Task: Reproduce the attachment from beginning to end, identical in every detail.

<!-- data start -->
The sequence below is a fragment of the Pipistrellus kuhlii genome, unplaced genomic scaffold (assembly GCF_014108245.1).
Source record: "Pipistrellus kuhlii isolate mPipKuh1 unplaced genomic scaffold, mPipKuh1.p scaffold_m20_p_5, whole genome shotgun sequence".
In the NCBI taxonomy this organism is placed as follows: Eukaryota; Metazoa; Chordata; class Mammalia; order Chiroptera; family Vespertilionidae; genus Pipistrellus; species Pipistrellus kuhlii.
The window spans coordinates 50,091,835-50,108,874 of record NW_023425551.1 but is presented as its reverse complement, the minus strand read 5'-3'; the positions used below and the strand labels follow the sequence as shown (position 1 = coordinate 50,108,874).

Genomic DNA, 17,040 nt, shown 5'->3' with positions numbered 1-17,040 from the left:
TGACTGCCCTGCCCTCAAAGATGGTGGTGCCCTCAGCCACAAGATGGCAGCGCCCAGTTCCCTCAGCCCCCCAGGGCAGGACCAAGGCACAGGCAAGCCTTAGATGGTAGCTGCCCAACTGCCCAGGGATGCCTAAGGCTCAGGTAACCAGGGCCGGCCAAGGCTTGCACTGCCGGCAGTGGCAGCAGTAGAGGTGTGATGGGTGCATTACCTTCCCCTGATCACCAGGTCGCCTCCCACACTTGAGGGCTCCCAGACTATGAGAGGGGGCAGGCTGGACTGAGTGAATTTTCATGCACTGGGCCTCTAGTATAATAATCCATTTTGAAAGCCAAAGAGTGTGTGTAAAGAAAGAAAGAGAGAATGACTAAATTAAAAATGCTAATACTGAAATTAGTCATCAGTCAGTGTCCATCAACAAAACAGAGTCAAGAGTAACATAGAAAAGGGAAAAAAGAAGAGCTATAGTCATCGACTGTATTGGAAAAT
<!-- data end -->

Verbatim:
The sequence below is a fragment of the Pipistrellus kuhlii genome, unplaced genomic scaffold (assembly GCF_014108245.1).
Source record: "Pipistrellus kuhlii isolate mPipKuh1 unplaced genomic scaffold, mPipKuh1.p scaffold_m20_p_5, whole genome shotgun sequence".
In the NCBI taxonomy this organism is placed as follows: Eukaryota; Metazoa; Chordata; class Mammalia; order Chiroptera; family Vespertilionidae; genus Pipistrellus; species Pipistrellus kuhlii.
The window spans coordinates 50,091,835-50,108,874 of record NW_023425551.1 but is presented as its reverse complement, the minus strand read 5'-3'; the positions used below and the strand labels follow the sequence as shown (position 1 = coordinate 50,108,874).

Genomic DNA, 17,040 nt, shown 5'->3' with positions numbered 1-17,040 from the left:
TGACTGCCCTGCCCTCAAAGATGGTGGTGCCCTCAGCCACAAGATGGCAGCGCCCAGTTCCCTCAGCCCCCCAGGGCAGGACCAAGGCACAGGCAAGCCTTAGATGGTAGCTGCCCAACTGCCCAGGGATGCCTAAGGCTCAGGTAACCAGGGCCGGCCAAGGCTTGCACTGCCGGCAGTGGCAGCAGTAGAGGTGTGATGGGTGCATTACCTTCCCCTGATCACCAGGTCGCCTCCCACACTTGAGGGCTCCCAGACTATGAGAGGGGGCAGGCTGGACTGAGTGAATTTTCATGCACTGGGCCTCTAGTATAATAATCCATTTTGAAAGCCAAAGAGTGTGTGTAAAGAAAGAAAGAGAGAATGACTAAATTAAAAATGCTAATACTGAAATTAGTCATCAGTCAGTGTCCATCAACAAAACAGAGTCAAGAGTAACATAGAAAAGGGAAAAAAGAAGAGCTATAGTCATCGACTGTATTGGAAAAT